Bryophytes (mosses and liverworts) are small flowerless plants that are prone to drying out because of their size. They therefore grow best
in humid conditions and the moist and sheltered microclimate within the Fen suits them well. They are generally not very good at growing on soil amongst other vegetation but the Fen has an excellent assortment of 'epiphytic bryophytes' which grow on the bark of trees. Many of these produce fragments called 'gemmae' at the tips of the leaves or branches which are washed off by rain and grow into new plants.
Orthotrichum pulchellum, a neat cushion-forming epiphyte, enjoying the conditions of the Fen and fruiting abundantly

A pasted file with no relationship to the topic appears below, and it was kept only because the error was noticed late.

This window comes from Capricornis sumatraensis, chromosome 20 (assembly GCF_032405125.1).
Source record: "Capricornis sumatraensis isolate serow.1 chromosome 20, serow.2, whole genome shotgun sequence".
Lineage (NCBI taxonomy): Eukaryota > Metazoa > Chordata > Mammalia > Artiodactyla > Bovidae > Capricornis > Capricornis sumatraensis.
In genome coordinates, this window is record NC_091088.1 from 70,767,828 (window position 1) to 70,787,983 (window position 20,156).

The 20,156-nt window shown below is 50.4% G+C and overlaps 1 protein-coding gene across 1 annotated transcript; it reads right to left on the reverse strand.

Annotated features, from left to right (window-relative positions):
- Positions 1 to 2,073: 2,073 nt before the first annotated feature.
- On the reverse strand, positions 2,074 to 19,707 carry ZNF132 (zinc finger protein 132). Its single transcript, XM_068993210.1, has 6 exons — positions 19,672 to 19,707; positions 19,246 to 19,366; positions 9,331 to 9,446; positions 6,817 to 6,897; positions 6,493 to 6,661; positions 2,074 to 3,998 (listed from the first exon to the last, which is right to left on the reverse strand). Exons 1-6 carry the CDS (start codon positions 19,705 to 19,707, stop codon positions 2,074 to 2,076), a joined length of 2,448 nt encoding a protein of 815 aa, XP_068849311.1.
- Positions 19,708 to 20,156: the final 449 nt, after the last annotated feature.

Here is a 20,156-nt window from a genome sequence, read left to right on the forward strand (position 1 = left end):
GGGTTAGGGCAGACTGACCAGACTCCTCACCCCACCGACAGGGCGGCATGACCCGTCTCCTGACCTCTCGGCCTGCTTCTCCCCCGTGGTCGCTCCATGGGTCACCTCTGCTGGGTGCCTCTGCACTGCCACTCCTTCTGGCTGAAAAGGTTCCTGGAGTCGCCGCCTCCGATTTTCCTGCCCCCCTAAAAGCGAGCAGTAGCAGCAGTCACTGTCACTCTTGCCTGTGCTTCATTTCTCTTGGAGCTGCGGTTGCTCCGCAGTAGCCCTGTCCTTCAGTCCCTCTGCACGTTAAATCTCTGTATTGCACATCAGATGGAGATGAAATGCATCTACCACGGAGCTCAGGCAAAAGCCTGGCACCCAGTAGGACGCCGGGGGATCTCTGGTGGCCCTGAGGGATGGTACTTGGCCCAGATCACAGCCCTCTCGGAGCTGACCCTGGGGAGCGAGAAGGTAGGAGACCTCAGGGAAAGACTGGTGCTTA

Cryphaea heteromalla (moss) with the characteristic fertile branches that grow out from the surface.
Ulota phyllantha, a cushion-forming moss with clusters of brownish gemmae at the tips of the leaves.
Cololejuenea minutissima, perhaps the smallest liverwort on the Fen, with the flat branches of Metzgeria furcata (a thallose liverwort).
Metzgeria violacea, an intricate thallose liverwort with clusters of green gemmae at the tips of the branches.
Radula complanata, a leafy liverwort growing flat against the bark.